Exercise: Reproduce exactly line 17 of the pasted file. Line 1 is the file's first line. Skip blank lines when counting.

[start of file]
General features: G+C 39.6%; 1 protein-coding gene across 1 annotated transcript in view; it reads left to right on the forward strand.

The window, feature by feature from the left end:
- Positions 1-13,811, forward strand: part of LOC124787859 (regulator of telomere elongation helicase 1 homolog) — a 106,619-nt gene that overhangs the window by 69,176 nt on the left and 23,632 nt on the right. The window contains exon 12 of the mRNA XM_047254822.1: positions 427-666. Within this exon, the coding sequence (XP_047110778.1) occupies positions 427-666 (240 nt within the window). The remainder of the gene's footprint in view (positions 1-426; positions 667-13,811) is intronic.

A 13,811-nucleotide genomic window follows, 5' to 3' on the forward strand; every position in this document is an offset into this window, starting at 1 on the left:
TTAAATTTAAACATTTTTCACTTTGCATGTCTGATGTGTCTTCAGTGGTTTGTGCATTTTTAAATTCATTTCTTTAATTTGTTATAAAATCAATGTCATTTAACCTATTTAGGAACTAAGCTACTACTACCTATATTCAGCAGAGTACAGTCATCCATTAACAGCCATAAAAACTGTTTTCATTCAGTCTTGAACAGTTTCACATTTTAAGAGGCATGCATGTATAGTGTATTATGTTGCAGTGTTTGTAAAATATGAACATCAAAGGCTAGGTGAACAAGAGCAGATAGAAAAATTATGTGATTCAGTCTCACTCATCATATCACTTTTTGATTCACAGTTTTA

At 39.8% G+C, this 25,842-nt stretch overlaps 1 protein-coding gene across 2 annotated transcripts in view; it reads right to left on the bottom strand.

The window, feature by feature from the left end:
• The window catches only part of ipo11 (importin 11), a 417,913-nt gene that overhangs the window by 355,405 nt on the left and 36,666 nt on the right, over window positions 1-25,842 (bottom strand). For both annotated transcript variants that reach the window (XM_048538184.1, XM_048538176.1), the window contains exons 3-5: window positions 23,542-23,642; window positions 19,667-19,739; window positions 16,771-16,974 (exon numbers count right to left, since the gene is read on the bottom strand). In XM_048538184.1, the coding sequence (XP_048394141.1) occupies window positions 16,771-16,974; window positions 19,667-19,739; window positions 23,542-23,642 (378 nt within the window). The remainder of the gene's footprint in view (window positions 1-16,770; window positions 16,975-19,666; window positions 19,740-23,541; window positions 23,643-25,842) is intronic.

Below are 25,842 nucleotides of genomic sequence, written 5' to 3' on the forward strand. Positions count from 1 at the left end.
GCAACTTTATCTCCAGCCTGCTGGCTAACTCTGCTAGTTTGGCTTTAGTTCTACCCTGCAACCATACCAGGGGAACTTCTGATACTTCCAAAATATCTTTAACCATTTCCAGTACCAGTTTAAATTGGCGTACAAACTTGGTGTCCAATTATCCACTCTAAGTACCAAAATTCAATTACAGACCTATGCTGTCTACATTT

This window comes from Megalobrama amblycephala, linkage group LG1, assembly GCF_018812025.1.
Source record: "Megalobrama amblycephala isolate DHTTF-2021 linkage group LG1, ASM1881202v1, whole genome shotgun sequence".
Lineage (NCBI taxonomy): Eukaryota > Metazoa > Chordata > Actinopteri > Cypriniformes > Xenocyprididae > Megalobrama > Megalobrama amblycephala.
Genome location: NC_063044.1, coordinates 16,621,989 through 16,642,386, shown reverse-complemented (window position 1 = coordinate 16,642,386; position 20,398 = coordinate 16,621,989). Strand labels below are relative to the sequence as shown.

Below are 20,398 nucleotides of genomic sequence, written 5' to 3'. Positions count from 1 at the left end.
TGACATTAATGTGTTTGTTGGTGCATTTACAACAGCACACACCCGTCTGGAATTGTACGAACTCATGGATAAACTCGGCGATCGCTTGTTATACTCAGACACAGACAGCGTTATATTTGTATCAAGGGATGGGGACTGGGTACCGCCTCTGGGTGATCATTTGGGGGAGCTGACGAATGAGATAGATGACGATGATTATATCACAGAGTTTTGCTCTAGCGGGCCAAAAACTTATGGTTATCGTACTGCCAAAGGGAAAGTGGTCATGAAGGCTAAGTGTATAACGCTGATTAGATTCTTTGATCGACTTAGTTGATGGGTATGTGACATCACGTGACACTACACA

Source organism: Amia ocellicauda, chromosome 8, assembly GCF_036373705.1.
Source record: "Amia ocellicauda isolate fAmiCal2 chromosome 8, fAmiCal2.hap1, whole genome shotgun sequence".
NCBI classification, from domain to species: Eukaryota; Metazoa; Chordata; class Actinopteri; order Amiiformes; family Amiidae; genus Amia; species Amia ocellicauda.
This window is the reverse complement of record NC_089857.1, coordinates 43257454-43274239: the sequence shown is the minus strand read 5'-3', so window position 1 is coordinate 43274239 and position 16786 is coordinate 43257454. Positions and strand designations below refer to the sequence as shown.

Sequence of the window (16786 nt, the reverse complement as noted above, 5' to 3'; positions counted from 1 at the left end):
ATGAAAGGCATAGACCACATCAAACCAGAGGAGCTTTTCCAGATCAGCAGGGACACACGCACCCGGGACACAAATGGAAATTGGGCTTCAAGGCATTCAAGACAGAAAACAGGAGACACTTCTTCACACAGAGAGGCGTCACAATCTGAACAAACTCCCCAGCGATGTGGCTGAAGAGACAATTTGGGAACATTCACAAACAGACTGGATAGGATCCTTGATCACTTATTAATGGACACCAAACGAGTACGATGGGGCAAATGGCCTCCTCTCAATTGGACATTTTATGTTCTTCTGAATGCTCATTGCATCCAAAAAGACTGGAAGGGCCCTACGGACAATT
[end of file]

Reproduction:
Source organism: Amia ocellicauda, chromosome 8, assembly GCF_036373705.1.